A Roman well has been unearthed on a Chester development site that will soon house a new Travelodge hotel.
Just two weeks of digging at the archaeological excavation on the junction of Upper Northgate Street and Delamere Street has already exposed a rock-cut Roman well, several large quarries, with at least one dating back to Roman times, and the remains of a whole pig.
The quarries, once redundant, became a convenient place to dump rubbish, which may prove to be excellent news for the archaeologists as the source of a great deal of information about how people lived their lives in previous times.
Many fragments of Roman and later pottery have also been recovered and a whole pig appears to have been thrown into one of the post medieval quarries.
Cheshire West and Chester archaeologists arranged for students from the University of Chester’s Archaeology programme, who worked with them at Grosvenor Park in May, to visit the commercial archaeological excavation in the centre of Chester, which is being carried out by Earthworks Archaeology, funded by Rufus Estates and monitored by the council’s team.
Jane Hebblewhite, community archaeologist at the council said: “Visits to urban commercial excavations are not always possible due to access and time constraints. It is testimony to Earthworks’ and Rufus Estates’ understanding and flexibility to allow the students to come down on to site.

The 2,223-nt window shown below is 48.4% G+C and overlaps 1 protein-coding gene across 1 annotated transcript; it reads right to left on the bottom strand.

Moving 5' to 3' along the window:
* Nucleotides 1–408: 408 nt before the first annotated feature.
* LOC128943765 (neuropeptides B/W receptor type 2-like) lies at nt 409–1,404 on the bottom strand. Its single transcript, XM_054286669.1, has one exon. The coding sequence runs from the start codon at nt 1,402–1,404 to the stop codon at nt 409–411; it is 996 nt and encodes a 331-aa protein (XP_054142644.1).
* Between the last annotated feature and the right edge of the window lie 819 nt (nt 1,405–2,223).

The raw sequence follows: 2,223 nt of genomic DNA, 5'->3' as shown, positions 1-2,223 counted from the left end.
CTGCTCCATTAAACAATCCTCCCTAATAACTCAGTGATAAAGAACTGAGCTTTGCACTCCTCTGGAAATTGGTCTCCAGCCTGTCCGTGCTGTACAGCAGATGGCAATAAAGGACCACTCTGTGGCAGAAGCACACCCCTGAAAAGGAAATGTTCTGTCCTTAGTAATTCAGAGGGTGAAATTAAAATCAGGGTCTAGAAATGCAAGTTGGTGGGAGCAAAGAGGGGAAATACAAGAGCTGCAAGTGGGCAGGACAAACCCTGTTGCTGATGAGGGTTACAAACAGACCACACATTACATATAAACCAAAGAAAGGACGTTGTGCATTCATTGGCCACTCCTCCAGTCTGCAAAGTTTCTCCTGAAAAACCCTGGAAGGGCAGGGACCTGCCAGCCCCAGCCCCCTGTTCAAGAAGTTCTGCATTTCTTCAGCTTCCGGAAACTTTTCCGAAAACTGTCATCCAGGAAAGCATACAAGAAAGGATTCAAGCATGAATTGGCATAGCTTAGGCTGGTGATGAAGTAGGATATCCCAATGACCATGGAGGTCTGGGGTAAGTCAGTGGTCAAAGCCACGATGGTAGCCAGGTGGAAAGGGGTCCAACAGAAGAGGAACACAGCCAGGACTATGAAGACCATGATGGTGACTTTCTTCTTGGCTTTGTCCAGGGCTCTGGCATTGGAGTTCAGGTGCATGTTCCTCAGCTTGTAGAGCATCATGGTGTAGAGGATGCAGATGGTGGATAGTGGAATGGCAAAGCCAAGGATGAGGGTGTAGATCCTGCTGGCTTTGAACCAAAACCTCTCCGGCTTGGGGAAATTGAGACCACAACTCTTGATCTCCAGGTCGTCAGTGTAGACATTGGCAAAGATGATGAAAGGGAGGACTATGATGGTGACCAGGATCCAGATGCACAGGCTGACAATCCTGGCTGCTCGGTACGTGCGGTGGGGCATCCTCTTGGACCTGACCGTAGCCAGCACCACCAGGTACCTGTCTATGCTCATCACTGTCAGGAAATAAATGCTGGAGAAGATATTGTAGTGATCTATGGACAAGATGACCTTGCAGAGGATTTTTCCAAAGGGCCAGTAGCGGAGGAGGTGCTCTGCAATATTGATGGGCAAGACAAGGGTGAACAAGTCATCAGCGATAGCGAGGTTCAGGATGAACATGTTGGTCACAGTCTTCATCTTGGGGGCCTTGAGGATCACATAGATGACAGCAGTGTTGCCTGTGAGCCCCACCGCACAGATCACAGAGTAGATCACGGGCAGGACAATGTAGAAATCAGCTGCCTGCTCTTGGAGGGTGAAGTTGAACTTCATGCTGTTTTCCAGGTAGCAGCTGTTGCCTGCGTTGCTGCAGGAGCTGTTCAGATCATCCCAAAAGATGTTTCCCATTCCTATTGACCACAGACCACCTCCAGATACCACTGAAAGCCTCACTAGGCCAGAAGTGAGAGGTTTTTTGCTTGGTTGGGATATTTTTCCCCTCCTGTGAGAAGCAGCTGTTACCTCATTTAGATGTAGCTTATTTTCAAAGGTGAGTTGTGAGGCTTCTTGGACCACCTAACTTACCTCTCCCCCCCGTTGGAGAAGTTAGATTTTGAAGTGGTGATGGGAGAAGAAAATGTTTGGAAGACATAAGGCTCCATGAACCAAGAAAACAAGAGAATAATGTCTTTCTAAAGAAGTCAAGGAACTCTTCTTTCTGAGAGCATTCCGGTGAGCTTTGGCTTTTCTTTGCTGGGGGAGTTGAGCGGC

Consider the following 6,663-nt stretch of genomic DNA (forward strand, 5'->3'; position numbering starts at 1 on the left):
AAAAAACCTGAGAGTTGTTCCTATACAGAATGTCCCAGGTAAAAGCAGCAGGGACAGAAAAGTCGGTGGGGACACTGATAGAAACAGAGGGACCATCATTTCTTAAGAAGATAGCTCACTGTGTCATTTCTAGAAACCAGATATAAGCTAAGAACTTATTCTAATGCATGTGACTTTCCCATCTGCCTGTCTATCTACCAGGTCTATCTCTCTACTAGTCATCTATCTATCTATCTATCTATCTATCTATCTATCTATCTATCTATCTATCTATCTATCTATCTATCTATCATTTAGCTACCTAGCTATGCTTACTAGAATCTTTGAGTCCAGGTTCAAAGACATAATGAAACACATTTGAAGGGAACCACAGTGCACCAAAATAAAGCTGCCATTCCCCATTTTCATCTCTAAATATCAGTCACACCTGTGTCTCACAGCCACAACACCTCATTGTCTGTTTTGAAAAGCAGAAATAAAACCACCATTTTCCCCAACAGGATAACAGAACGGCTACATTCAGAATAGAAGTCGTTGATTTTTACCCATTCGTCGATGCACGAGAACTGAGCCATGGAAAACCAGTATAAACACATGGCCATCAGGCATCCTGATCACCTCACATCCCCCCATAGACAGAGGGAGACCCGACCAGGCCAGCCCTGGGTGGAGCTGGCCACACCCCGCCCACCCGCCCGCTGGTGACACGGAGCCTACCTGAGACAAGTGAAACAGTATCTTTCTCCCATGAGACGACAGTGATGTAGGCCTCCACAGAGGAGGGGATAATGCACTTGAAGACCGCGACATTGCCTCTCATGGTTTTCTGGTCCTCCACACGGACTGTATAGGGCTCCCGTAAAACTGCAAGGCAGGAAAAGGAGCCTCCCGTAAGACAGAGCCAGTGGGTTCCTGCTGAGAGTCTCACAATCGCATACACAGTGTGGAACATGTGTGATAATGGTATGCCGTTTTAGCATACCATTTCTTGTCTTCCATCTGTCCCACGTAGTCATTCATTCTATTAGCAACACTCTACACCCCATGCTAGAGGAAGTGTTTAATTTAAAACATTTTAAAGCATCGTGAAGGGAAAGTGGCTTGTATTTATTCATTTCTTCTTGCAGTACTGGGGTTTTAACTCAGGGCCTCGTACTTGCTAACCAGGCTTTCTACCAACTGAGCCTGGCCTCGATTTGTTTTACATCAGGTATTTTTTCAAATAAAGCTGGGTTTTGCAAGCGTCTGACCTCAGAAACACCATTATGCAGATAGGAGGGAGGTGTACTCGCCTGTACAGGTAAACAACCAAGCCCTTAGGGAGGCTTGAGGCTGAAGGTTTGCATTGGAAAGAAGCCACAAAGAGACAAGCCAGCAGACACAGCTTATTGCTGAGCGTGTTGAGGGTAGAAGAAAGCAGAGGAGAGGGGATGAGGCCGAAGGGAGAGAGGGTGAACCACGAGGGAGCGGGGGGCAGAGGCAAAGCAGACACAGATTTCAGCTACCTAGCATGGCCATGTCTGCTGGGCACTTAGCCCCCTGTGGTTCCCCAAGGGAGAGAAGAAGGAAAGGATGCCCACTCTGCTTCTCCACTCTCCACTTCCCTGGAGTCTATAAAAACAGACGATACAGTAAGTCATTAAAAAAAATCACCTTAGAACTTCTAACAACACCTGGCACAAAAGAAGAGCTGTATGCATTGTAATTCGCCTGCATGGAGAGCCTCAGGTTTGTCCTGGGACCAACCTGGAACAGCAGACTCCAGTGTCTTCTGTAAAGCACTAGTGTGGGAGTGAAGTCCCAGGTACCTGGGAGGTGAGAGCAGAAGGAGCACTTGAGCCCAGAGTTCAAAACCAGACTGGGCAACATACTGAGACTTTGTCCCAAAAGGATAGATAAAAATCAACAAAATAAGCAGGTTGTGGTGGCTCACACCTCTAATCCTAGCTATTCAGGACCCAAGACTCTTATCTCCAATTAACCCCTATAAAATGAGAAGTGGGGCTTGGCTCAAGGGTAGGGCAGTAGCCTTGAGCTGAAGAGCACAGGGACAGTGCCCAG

“Such a visit introduces the students to another element of field archaeology and gives them an excellent insight to the kind of challenges they might meet on an urban development.”
Leigh Dodd, site director for Earthworks Archaeology, took time to explain the archaeology to the students and the various issues that have to be considered when running a commercial archaeological excavation.
Leigh said: “The excavation means that the remains will be properly recorded before construction work starts. Once the excavation has been completed, the material from site will be analysed and dated and a full report will be produced.
“This project has been an excellent example of collaboration and cooperation between all parties involved in the development, and it has also given an opportunity to local archaeology students to gain a first-hand understanding of how archaeology works in the modern world.”
As the excavation continues for the next few weeks further exciting discoveries are anticipated. This new information will form an important contribution to the understanding of the development and history of this part of Chester.
Although the site is not accessible to the general public, the archaeological investigation can be viewed from the main footpath